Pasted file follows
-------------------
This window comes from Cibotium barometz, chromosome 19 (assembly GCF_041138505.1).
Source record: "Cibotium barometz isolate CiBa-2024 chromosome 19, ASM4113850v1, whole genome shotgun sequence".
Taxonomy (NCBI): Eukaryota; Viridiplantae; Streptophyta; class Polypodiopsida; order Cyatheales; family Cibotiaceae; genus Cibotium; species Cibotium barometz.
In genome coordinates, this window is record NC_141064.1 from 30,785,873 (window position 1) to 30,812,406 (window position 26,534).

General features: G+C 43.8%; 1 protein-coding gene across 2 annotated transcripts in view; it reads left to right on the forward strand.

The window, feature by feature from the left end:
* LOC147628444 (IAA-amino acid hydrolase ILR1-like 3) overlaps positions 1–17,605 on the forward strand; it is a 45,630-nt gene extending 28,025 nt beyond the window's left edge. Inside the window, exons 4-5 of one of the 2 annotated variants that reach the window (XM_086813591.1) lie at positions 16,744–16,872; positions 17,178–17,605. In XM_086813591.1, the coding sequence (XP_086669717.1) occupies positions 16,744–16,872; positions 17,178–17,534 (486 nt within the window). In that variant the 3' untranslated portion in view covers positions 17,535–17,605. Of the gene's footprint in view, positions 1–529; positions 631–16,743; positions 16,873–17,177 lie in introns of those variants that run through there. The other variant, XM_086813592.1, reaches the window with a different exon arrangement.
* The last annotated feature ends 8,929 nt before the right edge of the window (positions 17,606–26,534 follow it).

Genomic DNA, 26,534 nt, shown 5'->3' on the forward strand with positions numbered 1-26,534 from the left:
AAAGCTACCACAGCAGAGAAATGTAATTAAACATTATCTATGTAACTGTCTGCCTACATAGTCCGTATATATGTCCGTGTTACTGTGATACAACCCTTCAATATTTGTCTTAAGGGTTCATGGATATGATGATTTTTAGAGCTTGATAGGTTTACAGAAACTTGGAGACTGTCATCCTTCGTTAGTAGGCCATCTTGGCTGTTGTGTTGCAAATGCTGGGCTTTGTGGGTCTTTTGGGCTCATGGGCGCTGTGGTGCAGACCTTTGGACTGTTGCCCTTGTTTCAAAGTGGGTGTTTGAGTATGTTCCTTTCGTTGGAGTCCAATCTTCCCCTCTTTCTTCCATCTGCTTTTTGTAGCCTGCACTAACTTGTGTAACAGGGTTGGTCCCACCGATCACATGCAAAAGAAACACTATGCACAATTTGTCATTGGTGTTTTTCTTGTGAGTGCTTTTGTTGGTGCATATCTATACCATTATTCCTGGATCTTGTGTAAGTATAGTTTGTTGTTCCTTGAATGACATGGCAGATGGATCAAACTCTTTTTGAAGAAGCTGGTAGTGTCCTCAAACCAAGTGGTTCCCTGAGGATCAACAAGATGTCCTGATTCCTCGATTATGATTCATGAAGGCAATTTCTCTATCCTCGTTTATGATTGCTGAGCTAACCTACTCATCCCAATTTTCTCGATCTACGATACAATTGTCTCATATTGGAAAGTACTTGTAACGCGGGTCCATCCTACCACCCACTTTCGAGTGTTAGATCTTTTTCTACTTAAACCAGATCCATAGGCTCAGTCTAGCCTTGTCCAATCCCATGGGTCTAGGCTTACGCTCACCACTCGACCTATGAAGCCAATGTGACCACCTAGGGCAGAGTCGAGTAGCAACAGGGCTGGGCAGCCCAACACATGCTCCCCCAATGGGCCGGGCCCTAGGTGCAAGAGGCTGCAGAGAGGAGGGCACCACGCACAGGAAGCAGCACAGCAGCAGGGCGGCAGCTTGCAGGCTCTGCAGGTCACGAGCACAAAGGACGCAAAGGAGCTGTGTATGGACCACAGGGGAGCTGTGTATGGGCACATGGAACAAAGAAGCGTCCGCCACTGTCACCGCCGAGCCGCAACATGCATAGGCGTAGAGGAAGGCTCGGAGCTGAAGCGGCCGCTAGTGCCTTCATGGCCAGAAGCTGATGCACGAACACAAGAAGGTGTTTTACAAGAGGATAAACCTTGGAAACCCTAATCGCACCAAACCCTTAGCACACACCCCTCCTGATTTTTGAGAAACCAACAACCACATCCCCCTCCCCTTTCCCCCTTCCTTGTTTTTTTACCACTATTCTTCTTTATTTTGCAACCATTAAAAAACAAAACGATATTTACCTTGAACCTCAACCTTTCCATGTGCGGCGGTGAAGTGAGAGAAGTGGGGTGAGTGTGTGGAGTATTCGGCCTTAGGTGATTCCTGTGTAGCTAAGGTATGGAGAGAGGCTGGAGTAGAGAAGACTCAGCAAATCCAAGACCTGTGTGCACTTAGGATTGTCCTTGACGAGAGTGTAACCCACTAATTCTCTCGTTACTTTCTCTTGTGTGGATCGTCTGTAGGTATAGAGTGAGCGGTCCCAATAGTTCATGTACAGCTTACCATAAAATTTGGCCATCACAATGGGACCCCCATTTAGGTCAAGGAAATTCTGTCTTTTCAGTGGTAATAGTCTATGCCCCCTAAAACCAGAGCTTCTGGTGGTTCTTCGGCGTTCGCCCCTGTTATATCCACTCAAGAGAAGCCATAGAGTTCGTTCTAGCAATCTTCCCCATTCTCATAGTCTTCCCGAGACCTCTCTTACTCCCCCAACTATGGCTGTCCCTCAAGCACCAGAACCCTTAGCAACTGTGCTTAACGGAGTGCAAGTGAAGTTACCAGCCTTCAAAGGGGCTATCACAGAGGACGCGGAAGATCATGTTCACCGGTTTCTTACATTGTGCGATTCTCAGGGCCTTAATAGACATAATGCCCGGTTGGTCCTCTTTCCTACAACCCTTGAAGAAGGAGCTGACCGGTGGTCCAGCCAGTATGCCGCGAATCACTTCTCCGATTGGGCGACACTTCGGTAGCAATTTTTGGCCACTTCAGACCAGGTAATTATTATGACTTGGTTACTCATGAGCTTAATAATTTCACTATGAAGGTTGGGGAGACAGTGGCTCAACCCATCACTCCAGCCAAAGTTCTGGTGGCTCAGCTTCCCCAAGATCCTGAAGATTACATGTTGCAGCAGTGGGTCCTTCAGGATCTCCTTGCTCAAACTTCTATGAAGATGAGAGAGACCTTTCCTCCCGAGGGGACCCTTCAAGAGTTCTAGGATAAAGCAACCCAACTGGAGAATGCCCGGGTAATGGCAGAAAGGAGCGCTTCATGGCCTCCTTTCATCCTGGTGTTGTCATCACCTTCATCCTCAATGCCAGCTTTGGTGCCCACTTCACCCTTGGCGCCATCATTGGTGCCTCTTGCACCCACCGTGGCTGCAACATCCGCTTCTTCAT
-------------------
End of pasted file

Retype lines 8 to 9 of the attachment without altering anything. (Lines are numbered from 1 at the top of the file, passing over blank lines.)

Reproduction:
* The last annotated feature ends 8,929 nt before the right edge of the window (positions 17,606–26,534 follow it).

Genomic DNA, 26,534 nt, shown 5'->3' on the forward strand with positions numbered 1-26,534 from the left: